Boko Haram Responsible For Maiduguri Explosion

Boko Haram: Multiple blasts rock Maiduguri, deadly attack in Geidam as  Nigerian elections begin

Richard Ginika Izuora

The Boko Haram jihadist group on Thursday claimed responsibility for a rocket attack earlier in the week on Nigeria’s northeastern city of Maiduguri that left 16 dead and dozens injured.

In a six-minute propaganda video released on Thursday, a voice claiming to be the group’s leader Abubakar Shekau spoke over footage of militants firing rockets outside the city, according to AFP report.

“We heard that our brothers carried out an attack on Tuesday in Maiduguri,” the voice said.

“We are happy. News has reached me our boys carried out the attack.”

Officials said previously that 10 people were killed and 47 were injured when insurgents fired rocket-propelled grenades on the densely-populated capital of Borno state on Tuesday.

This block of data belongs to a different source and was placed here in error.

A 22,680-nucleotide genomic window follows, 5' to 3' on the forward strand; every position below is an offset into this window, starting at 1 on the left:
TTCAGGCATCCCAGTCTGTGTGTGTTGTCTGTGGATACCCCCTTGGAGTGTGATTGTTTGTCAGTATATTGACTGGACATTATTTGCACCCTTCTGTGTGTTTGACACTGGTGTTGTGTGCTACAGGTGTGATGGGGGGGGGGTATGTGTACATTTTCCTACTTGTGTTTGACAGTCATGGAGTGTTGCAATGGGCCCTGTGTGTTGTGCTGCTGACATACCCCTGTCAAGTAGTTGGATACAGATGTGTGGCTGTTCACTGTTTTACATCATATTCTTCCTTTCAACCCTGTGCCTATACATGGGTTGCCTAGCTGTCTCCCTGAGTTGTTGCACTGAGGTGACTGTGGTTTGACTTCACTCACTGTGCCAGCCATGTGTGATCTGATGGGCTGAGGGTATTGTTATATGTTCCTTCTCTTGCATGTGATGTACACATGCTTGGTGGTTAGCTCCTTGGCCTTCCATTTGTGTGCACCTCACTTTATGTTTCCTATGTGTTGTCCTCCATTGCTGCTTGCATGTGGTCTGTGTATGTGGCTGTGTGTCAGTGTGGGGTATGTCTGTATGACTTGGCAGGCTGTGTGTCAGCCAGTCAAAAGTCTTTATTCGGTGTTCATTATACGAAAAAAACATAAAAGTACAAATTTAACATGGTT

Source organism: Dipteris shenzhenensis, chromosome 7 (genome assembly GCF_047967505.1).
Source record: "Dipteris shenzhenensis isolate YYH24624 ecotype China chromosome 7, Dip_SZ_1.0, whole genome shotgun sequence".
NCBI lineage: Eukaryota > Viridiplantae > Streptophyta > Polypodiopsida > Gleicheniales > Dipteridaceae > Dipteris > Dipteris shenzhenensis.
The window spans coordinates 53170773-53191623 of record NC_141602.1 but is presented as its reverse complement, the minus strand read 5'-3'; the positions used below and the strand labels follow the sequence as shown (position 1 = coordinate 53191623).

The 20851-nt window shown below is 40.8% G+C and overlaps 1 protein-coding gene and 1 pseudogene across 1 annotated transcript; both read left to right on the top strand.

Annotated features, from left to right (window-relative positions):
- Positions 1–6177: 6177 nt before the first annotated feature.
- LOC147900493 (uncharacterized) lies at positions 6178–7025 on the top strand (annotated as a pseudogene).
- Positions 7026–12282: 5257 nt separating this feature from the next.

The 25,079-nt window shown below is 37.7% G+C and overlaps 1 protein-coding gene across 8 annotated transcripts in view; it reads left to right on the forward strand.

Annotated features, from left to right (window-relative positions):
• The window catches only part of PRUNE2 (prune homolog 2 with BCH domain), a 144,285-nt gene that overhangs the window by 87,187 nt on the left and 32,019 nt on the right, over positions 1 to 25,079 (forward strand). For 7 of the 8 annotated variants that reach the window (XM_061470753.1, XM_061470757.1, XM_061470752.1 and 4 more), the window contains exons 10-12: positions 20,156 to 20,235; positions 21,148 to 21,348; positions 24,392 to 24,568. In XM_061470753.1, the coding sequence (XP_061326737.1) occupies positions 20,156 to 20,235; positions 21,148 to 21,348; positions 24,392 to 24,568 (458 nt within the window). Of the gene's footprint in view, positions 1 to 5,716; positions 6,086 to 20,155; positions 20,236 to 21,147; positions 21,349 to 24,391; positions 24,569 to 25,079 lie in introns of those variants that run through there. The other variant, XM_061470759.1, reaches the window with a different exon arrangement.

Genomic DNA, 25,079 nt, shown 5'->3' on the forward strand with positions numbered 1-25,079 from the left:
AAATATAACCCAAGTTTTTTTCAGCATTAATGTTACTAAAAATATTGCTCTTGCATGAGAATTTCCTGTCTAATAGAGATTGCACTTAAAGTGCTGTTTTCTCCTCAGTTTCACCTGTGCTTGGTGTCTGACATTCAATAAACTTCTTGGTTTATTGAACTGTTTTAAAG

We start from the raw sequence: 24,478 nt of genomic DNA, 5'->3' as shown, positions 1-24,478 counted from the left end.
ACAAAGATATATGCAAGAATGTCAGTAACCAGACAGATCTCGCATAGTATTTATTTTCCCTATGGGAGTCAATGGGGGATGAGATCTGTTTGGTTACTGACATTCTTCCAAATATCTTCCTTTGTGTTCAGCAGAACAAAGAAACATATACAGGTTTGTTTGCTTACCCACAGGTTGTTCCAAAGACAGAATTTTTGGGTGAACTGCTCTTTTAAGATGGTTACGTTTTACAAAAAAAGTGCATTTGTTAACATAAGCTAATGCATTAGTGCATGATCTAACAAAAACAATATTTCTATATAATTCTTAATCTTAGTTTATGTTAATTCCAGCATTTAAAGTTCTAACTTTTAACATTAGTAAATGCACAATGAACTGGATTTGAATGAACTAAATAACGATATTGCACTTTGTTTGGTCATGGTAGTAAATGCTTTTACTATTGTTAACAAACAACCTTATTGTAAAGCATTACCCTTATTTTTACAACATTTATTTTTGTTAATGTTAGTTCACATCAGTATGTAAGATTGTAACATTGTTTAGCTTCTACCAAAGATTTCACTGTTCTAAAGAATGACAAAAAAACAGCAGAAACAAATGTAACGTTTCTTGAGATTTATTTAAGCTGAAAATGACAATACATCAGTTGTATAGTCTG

Two self-defence militia leaders told AFP on Wednesday that the death toll had risen to 16, including nine boys who were playing football in a field.

Eyewitnesses said the jihadists crossed the ditch fortification around Maiduguri, accessing the city’s outskirts from where they fired rockets into busy neighbourhoods.

Boko Haram has previously made incursions into Maiduguri, one of the last secure strongholds in Borno State, using heavy guns and suicide bombers.

Such attacks are usually foiled in fierce gun battles with Nigerian troops.

Since the Islamist insurgency erupted in 2009, the conflict has killed 36,000 people in the region and displaced around two million from their homes.

The violence has spread to neighbouring Niger, Chad and Cameroon, prompting a regional military coalition to fight the insurgents.

The Islamic State West Africa Province (ISWAP) split from Boko Haram in 2016 and has since become a prominent threat, attacking soldiers and bases while killing and kidnapping passengers at fake checkpoints.

President Muhammadu Buhari has just appointed new military commanders last month after mounting pressure even from some allies in a bid to breathe new life into the armed forces.

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